Date: 30th November 2017
I was in Kamakura towards the end of my Autumn 2017 Japan trip, hoping to see the autumn foliage which is usually at its best between late November to early December. The weather here was not as cold as Kyoto, so the colors were pretty much almost at their peak.
First stop was Engaku-ji (円覚寺), a temple of the Rinzai sect of Zen Buddhism. The temple was established in 1282 during the Koan era by Hojo Tokimune, who was the 8th shikken (or Regent of the Shogunate) of the Kamakura Shogunate. Hojo Tokimune is famously known for his pivotal role in the battles against the invasion of Mongolia. A primary purpose of building Engaku-ji was to honor the soldiers lost (from both sides) during the battles.
Mugaku Sogen (or Bukko Kokushi), a Zen Buddhist monk from China, was invited by Hojo to spread Zen Buddhism in Japan in 1279. He was at first an abbot in Kencho-ji, the highest ranked temple of the Five Great Zen Temples of Kamakura (Kamakura Gozan). Mugaku Sogen also served as Hojo’s advisor, especially during the battles against the Mongol’s invasion and was later appointed as the founding priest of Engaku-ji.
Engaku-ji is also known as “The Temple of Spirit”, having survived multiple fires, deterioration and the Great Kanto Earthquake in 1923. Zen Priest Seisetsu Shucho (Daiyu Kokushi) reconstructed the temple into its present form at the end of the Edo era. During the Meiji era, the temple was at the center of Zen teachings, attracting many unsui (zen novices) and koji (lay trainees) to practice Zen meditations under priests Imakita Kosen and Shaku Soen.
First you will see the Sanmon (Main Gate) which dates back to 1785 during the Tenmei era, when Seisetsu Shucho was reconstructing Engaku-ji. The calligraphy seen on the gate which reads “Engaku Kosho Zenji” was written by the retired Emperor Fushimi, the 92nd emperor of Japan. The upper floor enshrines the Eleven-faced Kannon (Bodhisattva), Juroku Rakan (the Sixteen Arhats) and Jūni Shinshō (the Twelve Heavenly Generals).
Next is the Butsuden (Main Hall), rebuilt in 1964 after it was destroyed in the 1923’s earthquake. Enshrined here is Hokan Shaka Nyorai (Buddha with a jeweled crown), the wooden seated statue dating back to the Kamakura period. There is a painting of a dragon on the ceiling of the hall by Moriya Tadashi, supervised by Maeda Seison, a leading painter of Nihonga (Japanese-style painting). The calligraphy seen on top of the building is written by Emperor Go-Kogon, the 4th Northern Court Emperor during the Nanboku-cho period.
Another building here is Kojirin, a zen meditation hall for koji (lay trainees). The hall is also used for meditation sessions for the general public.
A bigger building seen on the temple grounds is the Hojo, which used to be the abbot’s quarters but is now used for other functions such as meditations, sermons, exhibition etc. It is located next to a pond with a shape of the character 心, kokoro (heart).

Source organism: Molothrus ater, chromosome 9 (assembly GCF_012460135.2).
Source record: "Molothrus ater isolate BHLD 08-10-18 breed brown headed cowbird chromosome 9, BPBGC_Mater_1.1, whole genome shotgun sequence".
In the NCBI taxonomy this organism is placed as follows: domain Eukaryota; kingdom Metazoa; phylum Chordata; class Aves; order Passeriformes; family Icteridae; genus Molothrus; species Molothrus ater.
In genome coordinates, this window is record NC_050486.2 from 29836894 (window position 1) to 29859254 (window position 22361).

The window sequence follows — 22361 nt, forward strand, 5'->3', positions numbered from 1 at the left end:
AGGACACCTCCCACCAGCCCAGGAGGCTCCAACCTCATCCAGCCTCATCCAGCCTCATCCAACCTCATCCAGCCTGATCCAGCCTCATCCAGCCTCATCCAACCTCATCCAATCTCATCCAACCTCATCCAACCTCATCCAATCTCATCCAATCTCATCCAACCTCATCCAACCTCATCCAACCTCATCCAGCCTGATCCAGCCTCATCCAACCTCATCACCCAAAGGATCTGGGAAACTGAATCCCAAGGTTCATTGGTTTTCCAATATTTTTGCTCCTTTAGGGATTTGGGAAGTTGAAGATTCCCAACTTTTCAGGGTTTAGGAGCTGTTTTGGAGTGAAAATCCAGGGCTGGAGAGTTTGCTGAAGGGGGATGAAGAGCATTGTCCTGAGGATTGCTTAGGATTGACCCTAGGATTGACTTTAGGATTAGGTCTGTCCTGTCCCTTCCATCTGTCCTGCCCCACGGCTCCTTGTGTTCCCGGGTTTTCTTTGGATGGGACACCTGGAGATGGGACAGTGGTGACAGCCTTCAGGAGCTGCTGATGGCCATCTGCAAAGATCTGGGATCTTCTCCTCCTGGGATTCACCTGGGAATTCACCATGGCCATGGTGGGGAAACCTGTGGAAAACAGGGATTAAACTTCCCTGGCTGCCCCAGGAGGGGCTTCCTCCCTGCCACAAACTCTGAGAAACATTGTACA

The most important building is the Shariden (Relic Hall), which supposedly houses the tooth of Gautama Buddha, bestowed by Emperor Ningzong (of China’s Song Dynasty) to Minamoto no Sanetomo, the 3rd Shogun of the Kamakura Shogunate.
The building was originally built in 1285 by Hojo Sadatoki (Hojo Tokimune’s son and the 9th shikken), but was later destroyed by a fire in 1563. The current building is from a Taiheiji convent in Nishi Mikado, dating back to the Muromachi period. The structure of the building is of the Kara-yo, introduced from China during the Kamakura period. Unfortunately, Shariden is usually closed to the public and can only be seen from afar.
Towards the end of the temple there is Kaikibyo, which is dedicated to Hojo Tokimune. This building is rebuilt in 1811, I could only see it from afar.
If you take the stairs up to the right of the Sanmon, you will be able to see the Ogane and Bentendo.
Ogane is a large bell of 2.6m, the largest of the bells in Kamakura and even Kanto region. It was casted by Hojo Sadatoki in 1301 during the Shonan era after he confined himself in Enoshima’s Benzaiten.
Next to it is Bentendo, dedicated to Enoshima’s Benzaiten. A grand ceremony is held between both temples every 60 years.
There is even a view from above which can be accompanied by tea and snacks at the tea house near Bentendo.
Engaku-ji has many different buildings and is very spacious, though a lot of those buildings are inaccessible. Visiting during autumn is highly recommended thanks to the beautiful autumn leaves around the temple.
Opening hours: 08:30 – 16:30 (until 16:00 from December to February)
Entrance fee: 300 yen
The temple is a short-walk from Kita-Kamakura station on the JR Yokosuka line. Kita-kamakura station is about 50 minutes away from Tokyo station via the JR line (800 yen).
6 thoughts on “Autumn at Engaku-ji, The Temple of Spirit, Kamakura”
Thank-you for the informative post Jennifer, it will be very useful when I visit Kamakura in late April. 🙂
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Have fun in Kamakura!
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Thank you! Engakuji is such a special place
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